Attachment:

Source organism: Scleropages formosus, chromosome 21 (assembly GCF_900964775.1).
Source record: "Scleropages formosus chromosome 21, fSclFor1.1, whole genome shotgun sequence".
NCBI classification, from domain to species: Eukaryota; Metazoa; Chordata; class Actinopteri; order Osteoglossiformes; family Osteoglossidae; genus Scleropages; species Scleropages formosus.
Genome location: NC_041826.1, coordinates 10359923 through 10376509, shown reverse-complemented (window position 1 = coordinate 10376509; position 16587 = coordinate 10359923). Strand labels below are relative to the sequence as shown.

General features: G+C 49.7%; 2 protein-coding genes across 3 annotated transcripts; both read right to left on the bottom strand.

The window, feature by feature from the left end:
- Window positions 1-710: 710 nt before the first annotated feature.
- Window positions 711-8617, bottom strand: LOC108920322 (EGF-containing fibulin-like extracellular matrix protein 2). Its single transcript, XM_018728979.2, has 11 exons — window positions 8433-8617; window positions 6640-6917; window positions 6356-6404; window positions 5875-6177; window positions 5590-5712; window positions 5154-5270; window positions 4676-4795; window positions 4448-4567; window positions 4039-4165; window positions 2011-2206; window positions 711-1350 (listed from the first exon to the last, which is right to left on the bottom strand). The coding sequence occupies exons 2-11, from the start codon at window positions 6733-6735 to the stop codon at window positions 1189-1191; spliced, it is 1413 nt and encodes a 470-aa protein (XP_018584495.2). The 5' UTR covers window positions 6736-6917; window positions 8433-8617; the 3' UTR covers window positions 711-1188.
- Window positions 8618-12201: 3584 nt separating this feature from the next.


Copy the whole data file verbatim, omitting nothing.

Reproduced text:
Source organism: Scleropages formosus, chromosome 21 (assembly GCF_900964775.1).
Source record: "Scleropages formosus chromosome 21, fSclFor1.1, whole genome shotgun sequence".
NCBI classification, from domain to species: Eukaryota; Metazoa; Chordata; class Actinopteri; order Osteoglossiformes; family Osteoglossidae; genus Scleropages; species Scleropages formosus.
Genome location: NC_041826.1, coordinates 10359923 through 10376509, shown reverse-complemented (window position 1 = coordinate 10376509; position 16587 = coordinate 10359923). Strand labels below are relative to the sequence as shown.

General features: G+C 49.7%; 2 protein-coding genes across 3 annotated transcripts; both read right to left on the bottom strand.

The window, feature by feature from the left end:
- Window positions 1-710: 710 nt before the first annotated feature.
- Window positions 711-8617, bottom strand: LOC108920322 (EGF-containing fibulin-like extracellular matrix protein 2). Its single transcript, XM_018728979.2, has 11 exons — window positions 8433-8617; window positions 6640-6917; window positions 6356-6404; window positions 5875-6177; window positions 5590-5712; window positions 5154-5270; window positions 4676-4795; window positions 4448-4567; window positions 4039-4165; window positions 2011-2206; window positions 711-1350 (listed from the first exon to the last, which is right to left on the bottom strand). The coding sequence occupies exons 2-11, from the start codon at window positions 6733-6735 to the stop codon at window positions 1189-1191; spliced, it is 1413 nt and encodes a 470-aa protein (XP_018584495.2). The 5' UTR covers window positions 6736-6917; window positions 8433-8617; the 3' UTR covers window positions 711-1188.
- Window positions 8618-12201: 3584 nt separating this feature from the next.